Besides enormous salaries for its managers and insufficient control over its activities the Bad Bank started to operate as an alienated centre of power serving various interests, forgetting that its initial task was to serve the interests of Slovenian state. Assisted by political elites, especially from the current government, certain individuals and interest groups managed to bring foreign managers and experts to the Bad Bank in order to carry out the “dirty” business, enable certain law firms to make fat earnings and create new/old tycoons and enable them to gain untransparent ownership of assets. It all seems that the Bad Bank and its financial transactions and flows will become the subject of Interpol's investigations.


It will be interesting to find out where the millions of taxpayers' money have disappeared.


The main problem of the Bad Bank is that it has no set of criteria or a model for enterprise restructuring. It therefore proposes bankruptcy proceedings for most of the companies whose assets it takes over. As this scenario is already provided for in existing legislation, there was no need to establish the Bad Bank for those purposes.


Thus the winners of creating the Bad Bank are a) the banks which were relieved of bad debts from companies and thus significantly improved their balance sheets, and b) indebted companies (tycoons) which were relieved of their debts and then, thanks to untransparent procedures and their personal connections, they used third persons/law firms/“unconnected” companies to take over or even hire “their own” companies or buy back – at very low price – the non-performing assets that had been transferred to the Bad Bank.



The question on the necessity to establish the Bad Bank is therefore very relevant. Did the state really need and does it still need an intermediary for the write-off and transferring of bad debts? In early years following Slovenian independence certain social elites plundered the state and now the state is plundering itself. This has to be stopped!




The new Slovenian government should stop the regression trends that are visible in all spheres. This is its key task according to which it will be judged by the voters and written down in their political memory. Government's performance will be measured mostly on the basis of its ability to stimulate the recovery of national economy and to assert the rule of law. It will be important that it does not repeat the mistakes made by previous governments – it should make sure that the key positions in state-owned companies are occupied by competent professionals and experts who are politically independent. This is the only way to reject the stereotype that the state is a bad manager. The state can be a good manager  when companies are run by competent businessmen instead of individuals appointed on the basis of their political party connections .


The staffing policy will be the hardest test for the new government. Miro Cerar's government should not repeat the mistake made by the Citizen's List (DL) which had thought that individuals from state administration, notably from the public sector, can become the actors of economic development. Being reproached for giving preference to lawyers and academics when it comes to staffing is not a good sign that the new government will be able to pull Slovenia out of the crisis.  Instead of following their narrow party-based interests, the elected representatives of citizens should make sure that renowned experts from various fields are enabled to contribute to the consolidation of Slovenia. Thus the lawyers should ensure the functioning of the rule of law and public administration and eliminate loopholes in the law that enable manipulation and stifle the business environment. On the other hand capable managers with sufficient courage, knowledge and experience to pull Slovenia out of the crisis should ensure proper management of the economy without following the interests of destructive lobbies. Besides the normative idealism the lawyers should ensure a safe environment for domestic and foreign investments. These are the expectations of voters that were expressed at this year's early election.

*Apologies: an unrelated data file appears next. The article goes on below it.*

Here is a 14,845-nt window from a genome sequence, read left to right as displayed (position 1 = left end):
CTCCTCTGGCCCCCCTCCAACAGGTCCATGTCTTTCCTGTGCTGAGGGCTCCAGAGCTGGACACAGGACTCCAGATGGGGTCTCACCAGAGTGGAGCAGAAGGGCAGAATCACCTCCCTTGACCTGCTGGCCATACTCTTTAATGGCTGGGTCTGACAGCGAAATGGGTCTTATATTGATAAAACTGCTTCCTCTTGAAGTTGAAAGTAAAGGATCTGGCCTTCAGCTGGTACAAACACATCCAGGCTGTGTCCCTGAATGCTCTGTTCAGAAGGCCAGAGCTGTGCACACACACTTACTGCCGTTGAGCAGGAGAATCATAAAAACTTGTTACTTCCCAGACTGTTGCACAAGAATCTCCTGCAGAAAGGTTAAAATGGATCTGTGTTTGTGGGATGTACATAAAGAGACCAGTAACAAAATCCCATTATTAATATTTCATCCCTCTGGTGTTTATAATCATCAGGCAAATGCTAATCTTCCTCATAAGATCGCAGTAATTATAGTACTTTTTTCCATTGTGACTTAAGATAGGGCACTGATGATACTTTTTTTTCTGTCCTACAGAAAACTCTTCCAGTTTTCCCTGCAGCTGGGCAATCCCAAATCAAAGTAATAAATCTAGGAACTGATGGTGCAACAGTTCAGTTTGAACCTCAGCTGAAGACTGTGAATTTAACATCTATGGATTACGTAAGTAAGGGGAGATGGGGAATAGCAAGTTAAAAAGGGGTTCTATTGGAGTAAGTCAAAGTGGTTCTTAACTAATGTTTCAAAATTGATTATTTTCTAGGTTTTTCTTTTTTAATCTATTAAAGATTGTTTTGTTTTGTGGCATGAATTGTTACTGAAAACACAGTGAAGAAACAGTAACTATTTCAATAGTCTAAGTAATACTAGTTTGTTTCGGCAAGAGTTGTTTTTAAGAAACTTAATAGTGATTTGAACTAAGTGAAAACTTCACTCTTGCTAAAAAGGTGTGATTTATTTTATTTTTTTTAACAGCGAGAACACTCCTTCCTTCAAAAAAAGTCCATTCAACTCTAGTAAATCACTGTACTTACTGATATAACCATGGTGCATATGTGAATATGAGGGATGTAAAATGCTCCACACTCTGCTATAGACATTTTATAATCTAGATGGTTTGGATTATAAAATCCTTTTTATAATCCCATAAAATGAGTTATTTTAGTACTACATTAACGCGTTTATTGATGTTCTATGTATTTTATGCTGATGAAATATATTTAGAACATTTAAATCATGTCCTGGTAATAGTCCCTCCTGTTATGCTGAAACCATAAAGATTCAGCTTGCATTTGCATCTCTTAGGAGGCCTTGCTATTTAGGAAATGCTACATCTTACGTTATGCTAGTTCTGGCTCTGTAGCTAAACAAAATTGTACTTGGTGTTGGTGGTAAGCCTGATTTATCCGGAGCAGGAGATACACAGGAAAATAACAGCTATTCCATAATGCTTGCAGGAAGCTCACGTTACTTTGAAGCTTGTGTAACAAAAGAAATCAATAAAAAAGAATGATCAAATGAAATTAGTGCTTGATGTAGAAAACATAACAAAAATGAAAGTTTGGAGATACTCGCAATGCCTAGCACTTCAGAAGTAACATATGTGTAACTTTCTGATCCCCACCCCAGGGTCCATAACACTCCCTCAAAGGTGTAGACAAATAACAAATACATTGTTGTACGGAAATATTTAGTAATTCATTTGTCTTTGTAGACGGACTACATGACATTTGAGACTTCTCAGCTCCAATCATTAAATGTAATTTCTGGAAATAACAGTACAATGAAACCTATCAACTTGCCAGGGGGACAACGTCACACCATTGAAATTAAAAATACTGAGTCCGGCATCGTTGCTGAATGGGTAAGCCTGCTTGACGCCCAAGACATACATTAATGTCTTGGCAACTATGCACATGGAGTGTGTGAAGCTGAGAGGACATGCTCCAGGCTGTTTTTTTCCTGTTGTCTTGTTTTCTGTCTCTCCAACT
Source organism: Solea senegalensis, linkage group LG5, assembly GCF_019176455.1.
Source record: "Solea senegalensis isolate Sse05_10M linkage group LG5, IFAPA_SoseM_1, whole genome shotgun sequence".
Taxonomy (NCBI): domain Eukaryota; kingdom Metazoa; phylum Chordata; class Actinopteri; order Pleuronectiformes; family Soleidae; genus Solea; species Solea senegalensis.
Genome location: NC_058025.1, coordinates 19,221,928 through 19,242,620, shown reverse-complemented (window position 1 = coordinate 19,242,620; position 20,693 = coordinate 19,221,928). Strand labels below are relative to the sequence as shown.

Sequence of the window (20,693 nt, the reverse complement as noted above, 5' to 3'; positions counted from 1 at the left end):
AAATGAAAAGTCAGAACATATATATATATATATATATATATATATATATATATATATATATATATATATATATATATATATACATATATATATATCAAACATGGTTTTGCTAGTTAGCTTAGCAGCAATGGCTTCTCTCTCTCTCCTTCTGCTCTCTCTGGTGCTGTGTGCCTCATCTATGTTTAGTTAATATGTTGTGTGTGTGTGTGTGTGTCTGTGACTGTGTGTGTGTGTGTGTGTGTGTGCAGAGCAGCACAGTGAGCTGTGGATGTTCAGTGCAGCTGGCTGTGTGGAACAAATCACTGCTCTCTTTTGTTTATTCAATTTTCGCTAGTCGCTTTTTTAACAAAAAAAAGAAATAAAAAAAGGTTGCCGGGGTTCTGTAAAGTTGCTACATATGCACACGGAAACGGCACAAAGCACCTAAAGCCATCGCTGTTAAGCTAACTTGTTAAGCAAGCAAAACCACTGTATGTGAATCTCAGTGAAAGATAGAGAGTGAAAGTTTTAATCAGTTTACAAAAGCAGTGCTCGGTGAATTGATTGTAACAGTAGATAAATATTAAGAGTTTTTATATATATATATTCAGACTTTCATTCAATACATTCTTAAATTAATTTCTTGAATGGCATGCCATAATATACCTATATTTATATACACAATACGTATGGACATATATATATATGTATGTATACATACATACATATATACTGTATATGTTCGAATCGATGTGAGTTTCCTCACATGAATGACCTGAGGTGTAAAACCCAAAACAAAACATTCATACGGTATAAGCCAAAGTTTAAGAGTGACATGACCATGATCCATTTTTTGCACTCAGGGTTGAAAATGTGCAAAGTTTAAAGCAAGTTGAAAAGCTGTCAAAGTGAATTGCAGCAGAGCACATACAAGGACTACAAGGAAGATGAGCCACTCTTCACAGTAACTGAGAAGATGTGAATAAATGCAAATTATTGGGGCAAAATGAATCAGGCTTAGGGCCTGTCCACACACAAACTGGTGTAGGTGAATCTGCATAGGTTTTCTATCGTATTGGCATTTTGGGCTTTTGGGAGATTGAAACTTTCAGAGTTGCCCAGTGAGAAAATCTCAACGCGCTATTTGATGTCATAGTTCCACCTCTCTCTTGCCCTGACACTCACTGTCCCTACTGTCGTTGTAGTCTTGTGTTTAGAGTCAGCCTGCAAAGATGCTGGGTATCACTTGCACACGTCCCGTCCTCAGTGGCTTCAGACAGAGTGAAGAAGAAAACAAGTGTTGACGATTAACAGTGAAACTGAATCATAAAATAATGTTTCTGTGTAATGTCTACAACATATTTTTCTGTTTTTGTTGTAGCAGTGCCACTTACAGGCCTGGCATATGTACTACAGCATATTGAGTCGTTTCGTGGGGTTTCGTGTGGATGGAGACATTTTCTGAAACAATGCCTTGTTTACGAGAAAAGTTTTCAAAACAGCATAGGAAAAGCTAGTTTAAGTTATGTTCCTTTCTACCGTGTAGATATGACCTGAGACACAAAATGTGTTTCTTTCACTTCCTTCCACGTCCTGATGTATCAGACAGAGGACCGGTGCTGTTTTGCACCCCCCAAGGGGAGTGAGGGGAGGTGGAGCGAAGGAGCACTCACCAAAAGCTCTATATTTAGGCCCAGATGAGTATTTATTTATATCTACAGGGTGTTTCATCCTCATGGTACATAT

It is vital for Slovenia to improve the environment for foreign investments since its current legislative solutions and incentives to not provide an attractive environment for foreign investors. The economy should be run by competent managers instead of political party “soldiers”. The level of state and company borrowing should be reduced. Economic growth is the answer to numerous, especially financial questions. Slovenia should take advantage of its membership in the EU and NATO as well as its strategic partnerships concluded with France, Germany and Turkey.


All these tasks can be realised if the state and its political leaders set some clear goals. As long as Slovenia has no such goals its consolidation will not be an easy task. The new Slovenian government is faced with the most difficult task since the country's independence and its Prime Minister will be able to cope with it if he follows his values and transforms them into a clear executive policy. This is feasible and vital for Slovenia.


Ljubljana, December 19, 2014